Last week our MA History of Dress class was lucky enough to be allowed into the clothing store at the Museum of London, where over 27,000 objects of dress are conserved, catalogued and housed. This was my first experience in a museum store of any sort, so naturally I was very excited. Many of these objects enter the collection as part of a large lot bought at auction, often making it difficult to ascertain who owned it and how and when they wore it. We met one of the dress curators, Beatrice Behlen, who showed us how the key to unlocking the mystery behind the owner can often reside in the most unlikely of places: buttons, soles of shoes and pockets on jackets. Because clothing is something so personal, the 24,000 dresses, suits and shoes collected by the Museum of London, which range in date from the Tudor period to the present day, are more powerful a self portrait, than could be depicted using paint or photography, but only if the owner can be identified!
We were shown a variety of different garments, including a pair of shoes made and worn during clothing rationing in the Second World War, which had been reinforced with metal studs by the owner, to prevent wear and prolong their life.
One of the most intriguing objects we were shown, and arguably my favourite, was a very small blue leotard, covered with gold spangles, and finished with metallic lace. This rather unusual garment was donated to the museum in 1928, as part of a group of clothing which dated from 1860 to 1875. The task of the curator was to determine why this garment was made and who wore it.
Beatrice explained to us how, by comparing the shape of the leotard, she was able to note similarities between it and costumes worn by famous acrobats in photographs taken at the time, with the distinctive deep-V neckline. This allowed her to give an approximate date to the garment. However, external sources like photos can only take one so far. The rest of the deducting had to come from closely examining the object itself.
The metal buttons on the leotard where not all the same- they were made by two different designers, as was indicated by the tailors’ names on the surfaces. Some of the buttons came from a tailor called ‘Adolphus,’ on Leadenhall Street, while the others are labeled ‘J.W. Calver, Walthamstow.’ This simple fact alone suggests that the garment was not made professionally, although, of course, buttons may have been changed at a later date after loss or damage. However, tracing the careers of these two tailors allowed Beatrice to confirm, with slightly more certainty, a date of creation. Aldophus went out of business in 1880, so these buttons must have been in existence before that date, while J.W. Calver only started his company in 1861. He continued working into the 1890s. This, along with comparisons made with the acrobats’ photographs, points to a date in the 1860s.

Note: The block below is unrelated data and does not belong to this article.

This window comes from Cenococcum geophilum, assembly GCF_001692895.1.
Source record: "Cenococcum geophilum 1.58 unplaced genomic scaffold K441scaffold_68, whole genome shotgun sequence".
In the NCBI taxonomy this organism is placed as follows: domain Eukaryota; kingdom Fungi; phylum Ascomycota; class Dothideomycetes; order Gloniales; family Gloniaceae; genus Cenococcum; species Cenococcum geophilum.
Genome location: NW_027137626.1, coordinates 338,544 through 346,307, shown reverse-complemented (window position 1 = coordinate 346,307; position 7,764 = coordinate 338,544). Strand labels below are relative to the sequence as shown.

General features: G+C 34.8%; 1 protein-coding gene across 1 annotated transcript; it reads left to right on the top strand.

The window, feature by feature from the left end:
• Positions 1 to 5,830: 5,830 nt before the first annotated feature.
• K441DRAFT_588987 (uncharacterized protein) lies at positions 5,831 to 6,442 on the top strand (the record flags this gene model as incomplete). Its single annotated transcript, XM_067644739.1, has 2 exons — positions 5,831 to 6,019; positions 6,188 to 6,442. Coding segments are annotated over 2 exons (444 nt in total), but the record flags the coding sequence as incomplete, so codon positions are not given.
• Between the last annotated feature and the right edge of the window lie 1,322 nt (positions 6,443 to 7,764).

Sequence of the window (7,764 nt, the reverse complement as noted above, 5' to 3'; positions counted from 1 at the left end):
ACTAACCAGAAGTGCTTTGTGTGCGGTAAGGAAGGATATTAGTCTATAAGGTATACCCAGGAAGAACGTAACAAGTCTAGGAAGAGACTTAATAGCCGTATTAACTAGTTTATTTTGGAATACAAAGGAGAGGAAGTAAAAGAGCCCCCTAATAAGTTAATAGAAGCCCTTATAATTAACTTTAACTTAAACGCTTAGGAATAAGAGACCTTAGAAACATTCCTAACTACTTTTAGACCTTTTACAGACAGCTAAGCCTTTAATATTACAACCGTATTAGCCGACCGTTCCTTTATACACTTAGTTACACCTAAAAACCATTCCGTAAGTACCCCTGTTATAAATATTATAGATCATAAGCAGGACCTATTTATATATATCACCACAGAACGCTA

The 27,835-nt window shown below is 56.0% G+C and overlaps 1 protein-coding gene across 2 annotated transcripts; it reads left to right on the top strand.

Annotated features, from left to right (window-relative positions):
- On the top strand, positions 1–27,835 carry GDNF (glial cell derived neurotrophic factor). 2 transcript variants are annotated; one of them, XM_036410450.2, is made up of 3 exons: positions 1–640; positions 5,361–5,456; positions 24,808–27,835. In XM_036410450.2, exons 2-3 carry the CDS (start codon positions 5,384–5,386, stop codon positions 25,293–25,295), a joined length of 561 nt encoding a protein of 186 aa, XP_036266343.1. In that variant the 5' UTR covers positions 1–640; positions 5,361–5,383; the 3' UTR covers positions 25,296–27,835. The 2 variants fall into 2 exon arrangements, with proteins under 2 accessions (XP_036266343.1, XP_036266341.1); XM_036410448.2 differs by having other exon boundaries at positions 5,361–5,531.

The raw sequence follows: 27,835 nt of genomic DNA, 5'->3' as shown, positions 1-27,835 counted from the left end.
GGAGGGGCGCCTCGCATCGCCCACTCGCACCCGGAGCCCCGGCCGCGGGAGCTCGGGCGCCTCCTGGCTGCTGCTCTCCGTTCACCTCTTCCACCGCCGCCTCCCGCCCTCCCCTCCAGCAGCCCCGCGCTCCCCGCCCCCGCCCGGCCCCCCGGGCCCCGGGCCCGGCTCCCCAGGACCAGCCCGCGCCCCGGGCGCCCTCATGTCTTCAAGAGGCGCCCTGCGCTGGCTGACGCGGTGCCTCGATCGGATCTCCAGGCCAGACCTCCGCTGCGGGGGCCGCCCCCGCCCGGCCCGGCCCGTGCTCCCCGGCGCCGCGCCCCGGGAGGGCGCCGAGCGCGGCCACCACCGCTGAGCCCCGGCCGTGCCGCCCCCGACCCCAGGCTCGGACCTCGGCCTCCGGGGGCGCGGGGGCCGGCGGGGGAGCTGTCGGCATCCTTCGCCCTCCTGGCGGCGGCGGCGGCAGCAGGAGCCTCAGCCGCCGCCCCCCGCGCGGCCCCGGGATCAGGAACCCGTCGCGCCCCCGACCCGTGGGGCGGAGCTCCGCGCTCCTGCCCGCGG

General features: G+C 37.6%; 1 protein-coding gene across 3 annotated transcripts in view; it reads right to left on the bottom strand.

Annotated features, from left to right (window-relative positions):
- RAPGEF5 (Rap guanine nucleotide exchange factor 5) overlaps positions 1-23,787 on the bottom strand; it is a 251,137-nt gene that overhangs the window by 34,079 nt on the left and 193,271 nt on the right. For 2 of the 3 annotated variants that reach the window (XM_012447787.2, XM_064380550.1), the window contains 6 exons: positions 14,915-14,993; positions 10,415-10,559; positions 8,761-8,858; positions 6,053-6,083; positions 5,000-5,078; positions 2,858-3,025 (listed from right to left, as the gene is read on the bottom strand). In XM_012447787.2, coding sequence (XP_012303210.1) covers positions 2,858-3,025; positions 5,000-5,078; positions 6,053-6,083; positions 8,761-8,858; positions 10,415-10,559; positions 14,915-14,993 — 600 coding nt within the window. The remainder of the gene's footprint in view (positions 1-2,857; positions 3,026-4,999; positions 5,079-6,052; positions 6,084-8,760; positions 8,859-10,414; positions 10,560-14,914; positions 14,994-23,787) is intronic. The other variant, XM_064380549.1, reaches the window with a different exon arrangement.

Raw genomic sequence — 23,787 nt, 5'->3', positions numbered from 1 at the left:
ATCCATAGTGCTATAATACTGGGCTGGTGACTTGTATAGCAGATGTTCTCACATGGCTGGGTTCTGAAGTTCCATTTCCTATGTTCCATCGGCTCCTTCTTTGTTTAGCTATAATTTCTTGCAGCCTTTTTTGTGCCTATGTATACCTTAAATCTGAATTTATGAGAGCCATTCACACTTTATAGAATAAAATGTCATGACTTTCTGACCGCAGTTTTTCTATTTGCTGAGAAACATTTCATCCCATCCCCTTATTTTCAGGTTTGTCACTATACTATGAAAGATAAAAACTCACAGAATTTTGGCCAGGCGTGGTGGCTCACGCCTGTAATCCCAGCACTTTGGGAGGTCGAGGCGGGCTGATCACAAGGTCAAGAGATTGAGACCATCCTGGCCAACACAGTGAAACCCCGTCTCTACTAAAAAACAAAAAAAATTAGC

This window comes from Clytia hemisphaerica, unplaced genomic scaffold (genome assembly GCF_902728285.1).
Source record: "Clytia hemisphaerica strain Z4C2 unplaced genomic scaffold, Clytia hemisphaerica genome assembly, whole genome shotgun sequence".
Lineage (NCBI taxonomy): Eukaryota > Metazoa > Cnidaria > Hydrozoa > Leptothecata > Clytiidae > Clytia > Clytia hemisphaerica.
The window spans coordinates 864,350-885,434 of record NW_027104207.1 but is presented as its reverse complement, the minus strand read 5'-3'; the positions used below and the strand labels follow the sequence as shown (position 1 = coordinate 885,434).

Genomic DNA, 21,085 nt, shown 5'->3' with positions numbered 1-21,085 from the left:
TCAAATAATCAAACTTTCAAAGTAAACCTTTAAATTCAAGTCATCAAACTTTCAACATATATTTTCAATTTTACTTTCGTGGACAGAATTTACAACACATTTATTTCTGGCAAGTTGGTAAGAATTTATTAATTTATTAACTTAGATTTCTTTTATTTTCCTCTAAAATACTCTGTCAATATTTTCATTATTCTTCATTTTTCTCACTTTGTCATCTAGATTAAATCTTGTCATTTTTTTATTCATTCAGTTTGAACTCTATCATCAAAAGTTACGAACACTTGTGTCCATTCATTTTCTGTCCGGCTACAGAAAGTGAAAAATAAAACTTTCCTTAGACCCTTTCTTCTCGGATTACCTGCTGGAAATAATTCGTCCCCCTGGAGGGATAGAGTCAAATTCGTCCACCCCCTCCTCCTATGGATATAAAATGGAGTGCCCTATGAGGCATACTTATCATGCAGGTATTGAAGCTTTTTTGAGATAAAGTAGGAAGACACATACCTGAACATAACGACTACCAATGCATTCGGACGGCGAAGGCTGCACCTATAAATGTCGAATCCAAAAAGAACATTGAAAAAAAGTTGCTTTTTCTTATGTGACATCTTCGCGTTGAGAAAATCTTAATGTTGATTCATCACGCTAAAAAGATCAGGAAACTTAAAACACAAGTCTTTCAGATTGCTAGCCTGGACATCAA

The silver lace, made of thread plated with a thin coat of silver metal, was comparable to other, much earlier examples of dress in the museum’s collection. This, along with the mismatched buttons, suggested that the leotard was made at home, reusing materials from old clothes. Its very small size indicates that a child wore it, and therefore, it is likely that it was made for (very elaborate!) fancy dress. This appears to be confirmed by the rather unprofessional style of stitching on the garment, particularly on the red rosette, which gives it an altogether homemade appearance.
It is fascinating to imagine the child who wore this costume, perhaps having been inspired by seeing an acrobat, or wanting to copy a popular celebrity of the day. This is truly an example of clothing’s ability to share the biography of its wearer. Maybe one day, someone will look through my old dressing up box, trying to piece together the story behind my childhood costumes, which, much like this leotard, were made for me by an equally doting, and equally talented, mother.
Beatrice Behlen, ‘Acrobatic Mystery… belatedly continued,’ Museum of London blog, 7 February, 2012 http://blog.museumoflondon.org.uk/acrobatic-mystery-continued/